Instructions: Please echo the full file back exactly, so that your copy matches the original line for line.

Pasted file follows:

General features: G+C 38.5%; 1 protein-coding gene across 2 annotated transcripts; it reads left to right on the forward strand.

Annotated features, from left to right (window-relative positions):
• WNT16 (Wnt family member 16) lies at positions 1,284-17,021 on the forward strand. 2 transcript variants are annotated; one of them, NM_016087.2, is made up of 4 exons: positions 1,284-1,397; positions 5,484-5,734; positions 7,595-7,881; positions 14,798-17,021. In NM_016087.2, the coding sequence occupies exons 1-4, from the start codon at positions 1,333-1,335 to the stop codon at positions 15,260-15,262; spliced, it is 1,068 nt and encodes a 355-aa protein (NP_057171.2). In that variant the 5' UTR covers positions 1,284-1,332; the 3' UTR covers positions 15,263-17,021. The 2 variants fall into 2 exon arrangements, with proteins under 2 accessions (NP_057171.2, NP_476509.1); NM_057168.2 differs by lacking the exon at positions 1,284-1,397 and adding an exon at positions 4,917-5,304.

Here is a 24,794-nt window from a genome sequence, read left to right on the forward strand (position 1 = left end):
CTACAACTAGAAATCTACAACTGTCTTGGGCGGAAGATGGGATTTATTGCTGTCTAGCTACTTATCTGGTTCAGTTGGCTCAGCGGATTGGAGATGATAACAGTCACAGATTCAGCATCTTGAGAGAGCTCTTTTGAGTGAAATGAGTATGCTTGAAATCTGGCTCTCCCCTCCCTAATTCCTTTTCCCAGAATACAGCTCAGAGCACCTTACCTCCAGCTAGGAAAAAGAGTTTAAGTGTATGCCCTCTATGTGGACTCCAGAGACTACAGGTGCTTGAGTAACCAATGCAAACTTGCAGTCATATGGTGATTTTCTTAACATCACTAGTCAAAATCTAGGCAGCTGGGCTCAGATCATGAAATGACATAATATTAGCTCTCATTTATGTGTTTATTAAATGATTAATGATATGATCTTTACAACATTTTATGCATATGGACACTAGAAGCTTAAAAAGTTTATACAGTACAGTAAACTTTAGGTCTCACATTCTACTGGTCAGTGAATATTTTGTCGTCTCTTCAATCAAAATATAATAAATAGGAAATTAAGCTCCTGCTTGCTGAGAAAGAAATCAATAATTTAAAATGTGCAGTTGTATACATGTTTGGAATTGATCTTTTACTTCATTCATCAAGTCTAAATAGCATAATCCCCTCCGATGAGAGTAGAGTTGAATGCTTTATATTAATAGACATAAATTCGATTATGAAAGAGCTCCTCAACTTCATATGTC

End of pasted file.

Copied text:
General features: G+C 38.5%; 1 protein-coding gene across 2 annotated transcripts; it reads left to right on the forward strand.

Annotated features, from left to right (window-relative positions):
• WNT16 (Wnt family member 16) lies at positions 1,284-17,021 on the forward strand. 2 transcript variants are annotated; one of them, NM_016087.2, is made up of 4 exons: positions 1,284-1,397; positions 5,484-5,734; positions 7,595-7,881; positions 14,798-17,021. In NM_016087.2, the coding sequence occupies exons 1-4, from the start codon at positions 1,333-1,335 to the stop codon at positions 15,260-15,262; spliced, it is 1,068 nt and encodes a 355-aa protein (NP_057171.2). In that variant the 5' UTR covers positions 1,284-1,332; the 3' UTR covers positions 15,263-17,021. The 2 variants fall into 2 exon arrangements, with proteins under 2 accessions (NP_057171.2, NP_476509.1); NM_057168.2 differs by lacking the exon at positions 1,284-1,397 and adding an exon at positions 4,917-5,304.

Here is a 24,794-nt window from a genome sequence, read left to right on the forward strand (position 1 = left end):
CTACAACTAGAAATCTACAACTGTCTTGGGCGGAAGATGGGATTTATTGCTGTCTAGCTACTTATCTGGTTCAGTTGGCTCAGCGGATTGGAGATGATAACAGTCACAGATTCAGCATCTTGAGAGAGCTCTTTTGAGTGAAATGAGTATGCTTGAAATCTGGCTCTCCCCTCCCTAATTCCTTTTCCCAGAATACAGCTCAGAGCACCTTACCTCCAGCTAGGAAAAAGAGTTTAAGTGTATGCCCTCTATGTGGACTCCAGAGACTACAGGTGCTTGAGTAACCAATGCAAACTTGCAGTCATATGGTGATTTTCTTAACATCACTAGTCAAAATCTAGGCAGCTGGGCTCAGATCATGAAATGACATAATATTAGCTCTCATTTATGTGTTTATTAAATGATTAATGATATGATCTTTACAACATTTTATGCATATGGACACTAGAAGCTTAAAAAGTTTATACAGTACAGTAAACTTTAGGTCTCACATTCTACTGGTCAGTGAATATTTTGTCGTCTCTTCAATCAAAATATAATAAATAGGAAATTAAGCTCCTGCTTGCTGAGAAAGAAATCAATAATTTAAAATGTGCAGTTGTATACATGTTTGGAATTGATCTTTTACTTCATTCATCAAGTCTAAATAGCATAATCCCCTCCGATGAGAGTAGAGTTGAATGCTTTATATTAATAGACATAAATTCGATTATGAAAGAGCTCCTCAACTTCATATGTC